Video of the execution of Saddam Hussein, believed to have been recorded on a mobile phone and made widely available on the internet through sites like YouTube, provides dramatic evidence of the power of online distribution.

Unlike the official silent video, which stops short of the moment of death, the grainy images, apparently from a camera phone, depict the shambolic execution of the former Iraqi president in all its dismal dramatic detail.

The macabre footage first appeared on the web, then on the Al-Jazeera news channel and was made available to the media through the video news service of the Associated Press.

Most news networks chose not to air the video in full, but it was uploaded in countless copies on video sharing web sites such as YouTube and Google Video.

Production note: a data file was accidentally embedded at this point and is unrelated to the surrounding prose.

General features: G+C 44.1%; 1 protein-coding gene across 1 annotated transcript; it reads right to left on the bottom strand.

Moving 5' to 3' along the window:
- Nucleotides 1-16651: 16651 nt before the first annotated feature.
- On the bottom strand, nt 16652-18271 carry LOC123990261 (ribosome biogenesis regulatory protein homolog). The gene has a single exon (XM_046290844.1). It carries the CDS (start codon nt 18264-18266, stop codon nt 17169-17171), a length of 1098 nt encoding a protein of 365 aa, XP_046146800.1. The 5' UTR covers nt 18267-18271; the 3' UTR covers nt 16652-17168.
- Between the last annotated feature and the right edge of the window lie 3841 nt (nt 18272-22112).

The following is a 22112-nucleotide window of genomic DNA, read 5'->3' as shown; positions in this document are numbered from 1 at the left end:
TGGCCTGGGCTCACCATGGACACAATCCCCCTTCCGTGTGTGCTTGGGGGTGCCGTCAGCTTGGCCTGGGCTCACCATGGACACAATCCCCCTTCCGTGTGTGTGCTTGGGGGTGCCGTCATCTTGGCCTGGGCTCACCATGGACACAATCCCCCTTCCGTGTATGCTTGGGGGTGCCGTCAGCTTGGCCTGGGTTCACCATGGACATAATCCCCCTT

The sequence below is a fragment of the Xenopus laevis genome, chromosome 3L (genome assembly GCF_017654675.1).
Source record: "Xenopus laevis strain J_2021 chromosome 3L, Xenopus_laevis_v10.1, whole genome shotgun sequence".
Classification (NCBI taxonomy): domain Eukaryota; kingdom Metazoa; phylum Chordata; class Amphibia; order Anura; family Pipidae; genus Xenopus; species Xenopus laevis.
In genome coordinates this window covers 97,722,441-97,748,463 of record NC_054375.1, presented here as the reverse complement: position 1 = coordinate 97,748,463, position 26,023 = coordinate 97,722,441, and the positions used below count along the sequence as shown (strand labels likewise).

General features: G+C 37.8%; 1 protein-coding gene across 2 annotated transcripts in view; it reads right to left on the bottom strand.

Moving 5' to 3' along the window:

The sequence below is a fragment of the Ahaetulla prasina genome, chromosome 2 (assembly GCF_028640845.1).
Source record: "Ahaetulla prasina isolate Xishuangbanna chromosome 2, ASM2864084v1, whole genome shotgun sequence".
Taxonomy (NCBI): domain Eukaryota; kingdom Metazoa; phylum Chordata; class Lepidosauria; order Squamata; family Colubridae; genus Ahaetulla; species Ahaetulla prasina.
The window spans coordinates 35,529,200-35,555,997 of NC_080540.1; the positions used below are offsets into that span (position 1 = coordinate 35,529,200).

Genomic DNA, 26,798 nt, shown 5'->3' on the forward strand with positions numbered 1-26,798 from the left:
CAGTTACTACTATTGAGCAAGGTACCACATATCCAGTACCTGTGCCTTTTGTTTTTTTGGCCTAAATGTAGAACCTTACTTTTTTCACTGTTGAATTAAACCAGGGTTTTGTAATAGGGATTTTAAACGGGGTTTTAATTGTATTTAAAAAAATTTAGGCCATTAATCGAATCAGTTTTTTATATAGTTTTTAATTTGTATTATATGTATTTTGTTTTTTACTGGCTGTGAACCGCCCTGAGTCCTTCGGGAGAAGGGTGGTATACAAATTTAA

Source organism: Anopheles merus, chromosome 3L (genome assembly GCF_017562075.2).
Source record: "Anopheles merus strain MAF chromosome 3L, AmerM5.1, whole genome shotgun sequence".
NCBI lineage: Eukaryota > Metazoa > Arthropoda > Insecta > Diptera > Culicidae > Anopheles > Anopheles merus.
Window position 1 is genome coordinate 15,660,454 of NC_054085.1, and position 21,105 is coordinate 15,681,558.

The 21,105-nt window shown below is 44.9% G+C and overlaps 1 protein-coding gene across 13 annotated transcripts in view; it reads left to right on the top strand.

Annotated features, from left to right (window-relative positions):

Ironically, it was uploaded in so many versions that it does not even figure among the most popular clips. It makes very uncomfortable viewing.

These eyewitness images–apparently genuine–portray a rather different scene to that represented in the official footage seen on television and as reported by many newspapers.

They are accompanied by taunting shouts from unseen observers, to which Saddam, his head in the noose, apparently responds by asking “do you consider this bravery?”

Amid chants of the names of Shia clerics, an unseen voice is heard to say “Please do not. The man is being executed. Please no, I beg you to stop”.

As Saddam begins reciting the Islamic creed the trapdoor opens and he is seen to drop. The camera swings around for a number of seconds before settling on an image of his face swinging in the noose.

The illicit video, seen on the last day of 2006, is an ironic example of how new technology has radically changed video distribution, providing a real test of editorial judgement in newsrooms around the world and one of the most graphic images of the year.